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Oswalt to retire after four decades with city

By Michael Butler

After 41 years with the City of Tallassee, Steve Oswalt is calling it quits - maybe. Though he states that the possibility of continuing in a part-time capacity remains, Oswalt is looking forward to doing, "nothing."

Oswalt has worked at Tallassee's Water Treatment Plant since 1990. His first job with the city was as a Tallassee Police Department dispatcher. The mayor at the time was Lloyd Tippett. Oswalt even served as the city's first Circuit Clerk Magistrate. In all, he has worked under six mayors.

"Bobby Payne is probably the best," Oswalt said of the current mayor. "He's been good for this water plant."

On Friday, Feb. 20, Oswalt will make his retirement official.

The supervisor won't miss the pressure of making sure residents have good drinking water. "I'm looking forward to not getting called after hours," he said. "I want to get away from the responsibility. Our guys are responsible for what you drink everyday."

The Tallassee plant is one of the oldest in the state, built by Mount Vernon Mills in the 1800s with the initial purpose of generating electricity. It was converted to a water filtration plant in the 1920s.

The city had an arrangement with mill until its closing in 2004. "They didn't have to pay for water up to 15 million gallons. They were using about 15 million gallons. They didn't conserve."

The plant pumps about 38 million gallons a month these days. Tallassee uses about 15 million to supply its seven water tower tanks. The rest goes to Wall Street, Friendship and Eclectic.

"A lot of plants have more modern equipment. We're more hands on," Oswalt pointed out. "I would put our water up against anybody's as far as quality. We have a clean source."

The water that flows down the Tallapoosa is said to be the best in the world. There is an old saying that if you ever taste it, you'll always come back for it."

"When I go out, I drink water. I might drink bottled water out of town," said Oswalt. "People would kill for the water quality here. They take it for granted. You ask kids where does the water come from and they say, "that faucet."

Oswalt works on what he calls the "clean side" of Tallassee's water. The sewer lagoons are under a different department.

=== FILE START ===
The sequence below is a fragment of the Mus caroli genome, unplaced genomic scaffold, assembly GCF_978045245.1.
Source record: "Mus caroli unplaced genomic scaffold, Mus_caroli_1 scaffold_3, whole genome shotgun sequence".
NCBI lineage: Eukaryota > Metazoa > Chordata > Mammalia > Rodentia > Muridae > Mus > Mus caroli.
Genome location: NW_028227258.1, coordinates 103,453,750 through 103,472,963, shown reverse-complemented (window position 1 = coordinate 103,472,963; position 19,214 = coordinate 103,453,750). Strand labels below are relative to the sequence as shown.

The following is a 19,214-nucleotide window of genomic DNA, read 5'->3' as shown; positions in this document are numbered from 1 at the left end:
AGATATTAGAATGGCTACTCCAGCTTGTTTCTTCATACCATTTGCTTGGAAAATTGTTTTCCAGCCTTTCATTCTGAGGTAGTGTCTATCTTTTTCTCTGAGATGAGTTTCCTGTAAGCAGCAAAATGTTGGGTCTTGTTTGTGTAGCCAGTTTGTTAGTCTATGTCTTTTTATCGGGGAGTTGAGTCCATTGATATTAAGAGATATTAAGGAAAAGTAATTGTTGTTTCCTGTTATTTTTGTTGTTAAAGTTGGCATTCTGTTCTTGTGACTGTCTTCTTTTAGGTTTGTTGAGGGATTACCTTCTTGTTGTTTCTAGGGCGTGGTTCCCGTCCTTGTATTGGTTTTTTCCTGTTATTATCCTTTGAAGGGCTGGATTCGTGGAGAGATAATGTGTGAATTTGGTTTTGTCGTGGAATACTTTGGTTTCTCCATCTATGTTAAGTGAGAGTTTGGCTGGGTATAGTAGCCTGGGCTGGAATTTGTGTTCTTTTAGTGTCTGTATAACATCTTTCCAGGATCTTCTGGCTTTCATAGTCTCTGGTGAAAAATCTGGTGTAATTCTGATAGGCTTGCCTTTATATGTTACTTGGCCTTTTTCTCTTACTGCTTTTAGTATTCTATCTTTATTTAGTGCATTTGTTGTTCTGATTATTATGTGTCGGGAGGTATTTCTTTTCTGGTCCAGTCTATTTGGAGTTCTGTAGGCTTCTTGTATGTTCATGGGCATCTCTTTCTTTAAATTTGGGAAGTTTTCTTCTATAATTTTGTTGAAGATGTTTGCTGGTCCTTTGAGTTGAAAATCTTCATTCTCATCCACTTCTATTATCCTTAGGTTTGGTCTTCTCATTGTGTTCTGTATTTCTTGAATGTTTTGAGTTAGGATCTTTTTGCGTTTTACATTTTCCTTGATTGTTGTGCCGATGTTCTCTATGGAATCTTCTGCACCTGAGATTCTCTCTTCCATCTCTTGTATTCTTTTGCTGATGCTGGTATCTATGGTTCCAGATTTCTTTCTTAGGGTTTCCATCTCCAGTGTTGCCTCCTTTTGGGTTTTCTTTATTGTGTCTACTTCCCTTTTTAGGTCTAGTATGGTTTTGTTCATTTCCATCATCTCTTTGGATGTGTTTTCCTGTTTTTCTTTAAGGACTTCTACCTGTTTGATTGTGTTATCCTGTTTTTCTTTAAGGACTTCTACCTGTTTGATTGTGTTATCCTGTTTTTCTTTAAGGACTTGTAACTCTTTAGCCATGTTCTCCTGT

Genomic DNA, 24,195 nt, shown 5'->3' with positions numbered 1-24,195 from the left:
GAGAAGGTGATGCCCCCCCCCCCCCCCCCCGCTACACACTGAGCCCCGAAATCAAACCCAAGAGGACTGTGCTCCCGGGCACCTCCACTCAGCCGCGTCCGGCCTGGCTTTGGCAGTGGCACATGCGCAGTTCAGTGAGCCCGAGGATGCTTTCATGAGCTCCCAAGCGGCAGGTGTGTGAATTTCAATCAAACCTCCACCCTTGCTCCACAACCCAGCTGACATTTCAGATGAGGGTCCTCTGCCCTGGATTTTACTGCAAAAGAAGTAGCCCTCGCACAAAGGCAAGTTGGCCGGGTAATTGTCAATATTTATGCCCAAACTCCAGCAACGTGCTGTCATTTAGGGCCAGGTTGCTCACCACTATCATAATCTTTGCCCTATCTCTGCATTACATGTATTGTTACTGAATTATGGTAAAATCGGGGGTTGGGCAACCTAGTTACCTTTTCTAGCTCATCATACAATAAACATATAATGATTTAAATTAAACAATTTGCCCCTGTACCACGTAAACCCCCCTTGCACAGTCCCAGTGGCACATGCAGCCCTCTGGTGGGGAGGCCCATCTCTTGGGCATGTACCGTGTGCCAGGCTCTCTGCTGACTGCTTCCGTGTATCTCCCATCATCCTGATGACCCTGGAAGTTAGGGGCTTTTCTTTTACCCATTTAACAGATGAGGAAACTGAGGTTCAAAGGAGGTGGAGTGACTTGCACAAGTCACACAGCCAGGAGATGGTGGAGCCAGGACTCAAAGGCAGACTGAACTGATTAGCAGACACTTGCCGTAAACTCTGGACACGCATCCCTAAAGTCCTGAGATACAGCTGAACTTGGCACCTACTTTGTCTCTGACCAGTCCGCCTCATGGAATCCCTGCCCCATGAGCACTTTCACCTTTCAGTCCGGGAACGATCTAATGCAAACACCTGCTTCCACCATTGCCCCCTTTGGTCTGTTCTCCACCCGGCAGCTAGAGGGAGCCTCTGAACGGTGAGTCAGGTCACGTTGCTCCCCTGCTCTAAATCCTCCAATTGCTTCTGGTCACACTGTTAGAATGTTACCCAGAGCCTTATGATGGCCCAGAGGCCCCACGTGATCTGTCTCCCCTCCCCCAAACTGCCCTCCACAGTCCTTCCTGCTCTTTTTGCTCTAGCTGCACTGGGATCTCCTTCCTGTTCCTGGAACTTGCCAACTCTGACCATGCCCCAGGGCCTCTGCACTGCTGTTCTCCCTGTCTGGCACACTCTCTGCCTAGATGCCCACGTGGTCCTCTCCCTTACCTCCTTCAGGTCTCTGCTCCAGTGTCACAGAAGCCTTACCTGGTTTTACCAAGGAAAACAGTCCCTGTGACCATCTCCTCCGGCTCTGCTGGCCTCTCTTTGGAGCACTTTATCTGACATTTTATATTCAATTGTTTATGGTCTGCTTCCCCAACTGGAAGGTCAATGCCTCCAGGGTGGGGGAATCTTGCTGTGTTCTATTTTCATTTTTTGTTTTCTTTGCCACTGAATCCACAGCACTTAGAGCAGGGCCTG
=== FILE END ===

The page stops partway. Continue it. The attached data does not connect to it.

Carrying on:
The 24/7 operation has six full-time employees on staff at the plant that sits next to Thurlow Dam. Some of the equipment from the early days of the operation is still used.

The slide once used for chemical deliveries
and for joy rides by elementary school kids

There is an empty chemical building that has been vacant since 1995. A slide was used to deliver the chemicals down the hill from behind the Tallassee Elementary School, now City Hall. Children also used to access the slide during recess.

Oswalt said there have been more than a few incidents that made him nervous about Tallassee's water supply levels.

"A couple of years ago, we had to put new transformers in and they blew up. We watched the water levels fall while we put the old ones back in," he recalled. "When a water main breaks, I've seen it get down to five feet. The night of the Hotel Talisi fire (in 2009), 2,500 gallons a minute were pumped for several hours. It's like running your car wide open.

"You never know what tomorrow's going to bring. I pray over this plant every day. The good Lord has watched over this plant."

Oswalt has mixed emotions about retirement.

"I'm excited but scared. I've been working since I was 16. We're like a family here."

A ceremony commemorating Oswalt's 41 years of service will be held at City Hall on Monday, Feb. 23 from 4:00 p.m. - 5:30 p.m.

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